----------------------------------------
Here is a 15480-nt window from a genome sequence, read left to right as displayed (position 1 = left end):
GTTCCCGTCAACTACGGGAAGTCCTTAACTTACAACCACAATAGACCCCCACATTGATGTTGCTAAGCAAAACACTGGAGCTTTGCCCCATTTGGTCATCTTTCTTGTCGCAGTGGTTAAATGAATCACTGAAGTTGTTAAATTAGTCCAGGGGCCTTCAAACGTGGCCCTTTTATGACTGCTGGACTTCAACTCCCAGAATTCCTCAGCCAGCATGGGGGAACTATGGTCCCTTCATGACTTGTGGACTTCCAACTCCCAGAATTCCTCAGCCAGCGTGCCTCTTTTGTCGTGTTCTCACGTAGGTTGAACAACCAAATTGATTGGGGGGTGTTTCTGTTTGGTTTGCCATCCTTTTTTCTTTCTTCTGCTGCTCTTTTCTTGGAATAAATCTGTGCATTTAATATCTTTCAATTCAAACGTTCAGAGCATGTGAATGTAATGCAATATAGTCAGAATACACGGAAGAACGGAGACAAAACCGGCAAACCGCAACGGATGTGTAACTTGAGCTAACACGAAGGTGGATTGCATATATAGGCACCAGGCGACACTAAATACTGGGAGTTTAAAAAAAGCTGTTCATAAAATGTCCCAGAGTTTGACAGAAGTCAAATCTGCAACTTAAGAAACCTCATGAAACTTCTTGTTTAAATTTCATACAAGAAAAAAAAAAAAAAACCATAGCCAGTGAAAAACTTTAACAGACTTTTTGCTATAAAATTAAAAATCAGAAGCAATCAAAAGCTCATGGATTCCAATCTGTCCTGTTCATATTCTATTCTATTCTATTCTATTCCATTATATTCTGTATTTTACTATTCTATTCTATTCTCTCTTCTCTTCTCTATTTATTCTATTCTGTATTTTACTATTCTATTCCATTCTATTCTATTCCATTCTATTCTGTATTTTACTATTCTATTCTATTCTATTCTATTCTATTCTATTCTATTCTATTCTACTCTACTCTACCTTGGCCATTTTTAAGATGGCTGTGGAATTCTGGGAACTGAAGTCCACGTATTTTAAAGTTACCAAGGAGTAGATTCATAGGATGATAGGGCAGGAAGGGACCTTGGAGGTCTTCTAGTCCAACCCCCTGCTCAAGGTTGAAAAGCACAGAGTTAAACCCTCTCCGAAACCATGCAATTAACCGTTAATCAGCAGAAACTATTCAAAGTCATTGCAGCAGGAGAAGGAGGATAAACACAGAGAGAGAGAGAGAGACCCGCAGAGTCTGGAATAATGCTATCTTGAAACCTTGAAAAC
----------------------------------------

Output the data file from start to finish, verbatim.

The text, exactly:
Here is a 15480-nt window from a genome sequence, read left to right as displayed (position 1 = left end):
GTTCCCGTCAACTACGGGAAGTCCTTAACTTACAACCACAATAGACCCCCACATTGATGTTGCTAAGCAAAACACTGGAGCTTTGCCCCATTTGGTCATCTTTCTTGTCGCAGTGGTTAAATGAATCACTGAAGTTGTTAAATTAGTCCAGGGGCCTTCAAACGTGGCCCTTTTATGACTGCTGGACTTCAACTCCCAGAATTCCTCAGCCAGCATGGGGGAACTATGGTCCCTTCATGACTTGTGGACTTCCAACTCCCAGAATTCCTCAGCCAGCGTGCCTCTTTTGTCGTGTTCTCACGTAGGTTGAACAACCAAATTGATTGGGGGGTGTTTCTGTTTGGTTTGCCATCCTTTTTTCTTTCTTCTGCTGCTCTTTTCTTGGAATAAATCTGTGCATTTAATATCTTTCAATTCAAACGTTCAGAGCATGTGAATGTAATGCAATATAGTCAGAATACACGGAAGAACGGAGACAAAACCGGCAAACCGCAACGGATGTGTAACTTGAGCTAACACGAAGGTGGATTGCATATATAGGCACCAGGCGACACTAAATACTGGGAGTTTAAAAAAAGCTGTTCATAAAATGTCCCAGAGTTTGACAGAAGTCAAATCTGCAACTTAAGAAACCTCATGAAACTTCTTGTTTAAATTTCATACAAGAAAAAAAAAAAAAAACCATAGCCAGTGAAAAACTTTAACAGACTTTTTGCTATAAAATTAAAAATCAGAAGCAATCAAAAGCTCATGGATTCCAATCTGTCCTGTTCATATTCTATTCTATTCTATTCTATTCCATTATATTCTGTATTTTACTATTCTATTCTATTCTCTCTTCTCTTCTCTATTTATTCTATTCTGTATTTTACTATTCTATTCCATTCTATTCTATTCCATTCTATTCTGTATTTTACTATTCTATTCTATTCTATTCTATTCTATTCTATTCTATTCTATTCTACTCTACTCTACCTTGGCCATTTTTAAGATGGCTGTGGAATTCTGGGAACTGAAGTCCACGTATTTTAAAGTTACCAAGGAGTAGATTCATAGGATGATAGGGCAGGAAGGGACCTTGGAGGTCTTCTAGTCCAACCCCCTGCTCAAGGTTGAAAAGCACAGAGTTAAACCCTCTCCGAAACCATGCAATTAACCGTTAATCAGCAGAAACTATTCAAAGTCATTGCAGCAGGAGAAGGAGGATAAACACAGAGAGAGAGAGAGAGACCCGCAGAGTCTGGAATAATGCTATCTTGAAACCTTGAAAAC